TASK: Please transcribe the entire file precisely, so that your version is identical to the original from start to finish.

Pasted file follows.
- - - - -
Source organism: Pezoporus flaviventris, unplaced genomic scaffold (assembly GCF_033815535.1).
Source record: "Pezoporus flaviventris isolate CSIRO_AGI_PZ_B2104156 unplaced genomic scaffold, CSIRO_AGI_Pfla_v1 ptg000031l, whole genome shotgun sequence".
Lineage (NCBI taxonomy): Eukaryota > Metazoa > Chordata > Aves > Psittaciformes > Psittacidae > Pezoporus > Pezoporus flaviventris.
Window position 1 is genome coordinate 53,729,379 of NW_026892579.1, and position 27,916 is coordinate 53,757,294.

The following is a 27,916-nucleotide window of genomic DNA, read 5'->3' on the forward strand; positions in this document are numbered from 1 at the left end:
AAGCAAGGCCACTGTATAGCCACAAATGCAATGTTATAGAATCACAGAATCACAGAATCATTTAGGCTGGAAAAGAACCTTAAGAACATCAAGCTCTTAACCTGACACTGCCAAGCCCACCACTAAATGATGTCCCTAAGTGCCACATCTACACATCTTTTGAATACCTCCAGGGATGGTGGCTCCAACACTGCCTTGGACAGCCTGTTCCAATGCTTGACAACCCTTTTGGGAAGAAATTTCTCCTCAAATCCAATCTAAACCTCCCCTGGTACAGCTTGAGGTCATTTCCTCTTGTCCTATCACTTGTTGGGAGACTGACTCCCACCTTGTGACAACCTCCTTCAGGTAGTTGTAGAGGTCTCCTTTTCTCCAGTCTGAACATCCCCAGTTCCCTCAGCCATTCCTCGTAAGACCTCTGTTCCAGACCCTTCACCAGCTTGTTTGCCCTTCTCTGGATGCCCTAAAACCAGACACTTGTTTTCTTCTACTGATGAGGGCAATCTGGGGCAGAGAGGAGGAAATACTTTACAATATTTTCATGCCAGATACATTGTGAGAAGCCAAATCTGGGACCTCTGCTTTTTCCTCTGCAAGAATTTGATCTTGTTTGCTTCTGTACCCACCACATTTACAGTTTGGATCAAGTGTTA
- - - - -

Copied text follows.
Source organism: Pezoporus flaviventris, unplaced genomic scaffold (assembly GCF_033815535.1).
Source record: "Pezoporus flaviventris isolate CSIRO_AGI_PZ_B2104156 unplaced genomic scaffold, CSIRO_AGI_Pfla_v1 ptg000031l, whole genome shotgun sequence".
Lineage (NCBI taxonomy): Eukaryota > Metazoa > Chordata > Aves > Psittaciformes > Psittacidae > Pezoporus > Pezoporus flaviventris.
Window position 1 is genome coordinate 53,729,379 of NW_026892579.1, and position 27,916 is coordinate 53,757,294.

The following is a 27,916-nucleotide window of genomic DNA, read 5'->3' on the forward strand; positions in this document are numbered from 1 at the left end:
AAGCAAGGCCACTGTATAGCCACAAATGCAATGTTATAGAATCACAGAATCACAGAATCATTTAGGCTGGAAAAGAACCTTAAGAACATCAAGCTCTTAACCTGACACTGCCAAGCCCACCACTAAATGATGTCCCTAAGTGCCACATCTACACATCTTTTGAATACCTCCAGGGATGGTGGCTCCAACACTGCCTTGGACAGCCTGTTCCAATGCTTGACAACCCTTTTGGGAAGAAATTTCTCCTCAAATCCAATCTAAACCTCCCCTGGTACAGCTTGAGGTCATTTCCTCTTGTCCTATCACTTGTTGGGAGACTGACTCCCACCTTGTGACAACCTCCTTCAGGTAGTTGTAGAGGTCTCCTTTTCTCCAGTCTGAACATCCCCAGTTCCCTCAGCCATTCCTCGTAAGACCTCTGTTCCAGACCCTTCACCAGCTTGTTTGCCCTTCTCTGGATGCCCTAAAACCAGACACTTGTTTTCTTCTACTGATGAGGGCAATCTGGGGCAGAGAGGAGGAAATACTTTACAATATTTTCATGCCAGATACATTGTGAGAAGCCAAATCTGGGACCTCTGCTTTTTCCTCTGCAAGAATTTGATCTTGTTTGCTTCTGTACCCACCACATTTACAGTTTGGATCAAGTGTTA